Fortunately for crossword constructors, the Atra razor was introduced by Gillette in 1977. The Atra was sold as the Contour in some markets and its derivative products are still around today.

52. Edutainment cartoon featuring a teacher named Ms. Frizzle : THE MAGIC SCHOOL BUS
“The Magic School Bus” is a children’s cartoon show that originally aired on PBS in the nineties. The show was based on a series of books of the same name by Joanna Cole and Bruce Degen.

58. Of the open sea : PELAGIC
Something described as “pelagic” lives in or is related to the open sea. The Greek word “pelagos” translates as “open sea, high sea”.

60. Supermodel Lima : ADRIANA
Adriana Lima is fashion model from Brazil. Lima is perhaps best known as one of the Victoria’s Secret Angels. Her modelling career started when she won a “Supermodel of Brazil” competition in 1996, at 15 years of age.

61. Cardinals’ home : ARIZONA
The Arizona Cardinals were founded in 1898 as the Chicago Cardinals. That makes the Cardinals the oldest, continuously-run professional football team in the whole country.

62. Nacho accompaniment … or a feature of 17-, 35- and 52-Across? : BEAN DIP
The dish known as “nachos” were supposedly created by the maître d’ at a restaurant called the Victory Club in the city of Piedras Negras, Coahuila, Mexico. The maître d’’s name was Ignacio “Nacho” Anaya.

64. Trapshooting targets, informally : SKEETS
There are three types of competitive shotgun target shooting sports:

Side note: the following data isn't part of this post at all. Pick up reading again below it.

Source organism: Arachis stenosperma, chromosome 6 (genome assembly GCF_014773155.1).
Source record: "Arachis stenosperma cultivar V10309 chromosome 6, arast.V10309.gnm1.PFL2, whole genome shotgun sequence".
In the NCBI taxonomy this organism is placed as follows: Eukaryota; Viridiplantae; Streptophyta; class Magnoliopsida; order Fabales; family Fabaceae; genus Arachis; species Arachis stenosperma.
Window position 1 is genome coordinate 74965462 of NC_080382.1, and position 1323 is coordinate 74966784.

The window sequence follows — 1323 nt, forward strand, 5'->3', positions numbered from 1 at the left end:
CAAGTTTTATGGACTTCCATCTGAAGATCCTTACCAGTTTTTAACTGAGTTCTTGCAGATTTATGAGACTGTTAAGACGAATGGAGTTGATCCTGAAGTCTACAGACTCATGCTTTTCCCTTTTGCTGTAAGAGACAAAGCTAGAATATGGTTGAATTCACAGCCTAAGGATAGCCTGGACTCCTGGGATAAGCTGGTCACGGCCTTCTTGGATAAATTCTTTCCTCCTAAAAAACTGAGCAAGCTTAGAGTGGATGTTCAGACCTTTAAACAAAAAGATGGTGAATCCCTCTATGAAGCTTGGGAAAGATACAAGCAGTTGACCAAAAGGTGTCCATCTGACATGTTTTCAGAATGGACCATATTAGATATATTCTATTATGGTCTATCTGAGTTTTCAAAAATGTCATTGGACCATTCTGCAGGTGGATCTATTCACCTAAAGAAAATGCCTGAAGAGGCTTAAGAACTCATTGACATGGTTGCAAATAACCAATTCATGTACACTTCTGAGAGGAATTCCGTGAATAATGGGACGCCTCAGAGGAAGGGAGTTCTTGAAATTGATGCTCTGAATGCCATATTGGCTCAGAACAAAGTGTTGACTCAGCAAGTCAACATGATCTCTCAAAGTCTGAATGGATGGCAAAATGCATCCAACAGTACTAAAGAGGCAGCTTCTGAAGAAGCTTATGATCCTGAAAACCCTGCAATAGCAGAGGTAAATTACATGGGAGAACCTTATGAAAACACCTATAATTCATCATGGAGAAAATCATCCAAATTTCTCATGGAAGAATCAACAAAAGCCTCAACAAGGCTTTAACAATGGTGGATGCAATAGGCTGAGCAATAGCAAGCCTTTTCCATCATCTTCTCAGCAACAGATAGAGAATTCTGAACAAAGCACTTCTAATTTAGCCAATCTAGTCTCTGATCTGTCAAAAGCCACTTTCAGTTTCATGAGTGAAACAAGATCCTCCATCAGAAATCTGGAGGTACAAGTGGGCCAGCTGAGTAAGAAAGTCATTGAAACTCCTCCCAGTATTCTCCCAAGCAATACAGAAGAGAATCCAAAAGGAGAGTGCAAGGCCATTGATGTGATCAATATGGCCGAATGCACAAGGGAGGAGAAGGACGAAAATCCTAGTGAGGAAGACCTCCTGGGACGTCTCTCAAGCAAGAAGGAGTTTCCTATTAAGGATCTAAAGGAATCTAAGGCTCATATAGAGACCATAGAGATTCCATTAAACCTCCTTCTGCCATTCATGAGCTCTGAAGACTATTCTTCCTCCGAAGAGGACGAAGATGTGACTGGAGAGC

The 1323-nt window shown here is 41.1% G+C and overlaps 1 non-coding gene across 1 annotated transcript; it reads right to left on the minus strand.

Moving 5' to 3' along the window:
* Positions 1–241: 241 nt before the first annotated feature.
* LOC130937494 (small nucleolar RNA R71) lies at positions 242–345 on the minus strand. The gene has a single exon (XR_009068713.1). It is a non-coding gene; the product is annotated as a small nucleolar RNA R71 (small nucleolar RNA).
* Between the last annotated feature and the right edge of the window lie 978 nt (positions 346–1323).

• Skeet shooting
  • Trap shooting
  • Sporting clays

Down
1. Neighbor of Burkina Faso : MALI
The Republic of Mali is a landlocked country in western Africa, south of Algeria. Formerly known as French Sudan, the nation’s most famous city is Timbuktu. Mali is the third-largest producer of gold on the continent, after South Africa and Ghana.

Burkina Faso is an inland country in western Africa. The country used to be called the Republic of Upper Volta and was renamed in 1984 to Burkina Faso meaning “the land of upright people”.

3. Suffix with klepto- : -CRAT
Kleptocrats are corrupt rulers who use their power to their own benefit, stealing resources from their realm and exploiting their people. The word “kleptocracy” comes from the related term “kleptomania”.

Kleptomania is the compulsion to steal, whether or not one is need of what is stolen. The term derives from the Greek word for “to steal”, “kleptein”, with the suffix “-mania”.

4. Tamed, as a bronco : RIDEABLE
A “bronco” (also “bronc”) is a horse that is untamed. In Mexican Spanish “bronco” is a word for “horse”, and in the original Spanish “bronco” means “rough, rude”.

8. Subject of the 2011 book “These Guys Have All the Fun” : ESPN
“These Guys Have All the Fun: Inside the World of ESPN” is a book recounting the history of ESPN from its earliest days. I’m no ESPN watcher, but I hear good things about the book …

9. Fight stopper, for short : TKO
In boxing, a knockout (KO) is when one of the fighters can’t get up from the canvas within a specified time, usually 10 seconds. This can be due to fatigue, injury, or the participant may be truly “knocked out”. A referee, fighter or doctor may also decide to stop a fight without a physical knockout, especially if there is concern about a fighter’s safety. In this case the bout is said to end with a technical knockout (TKO).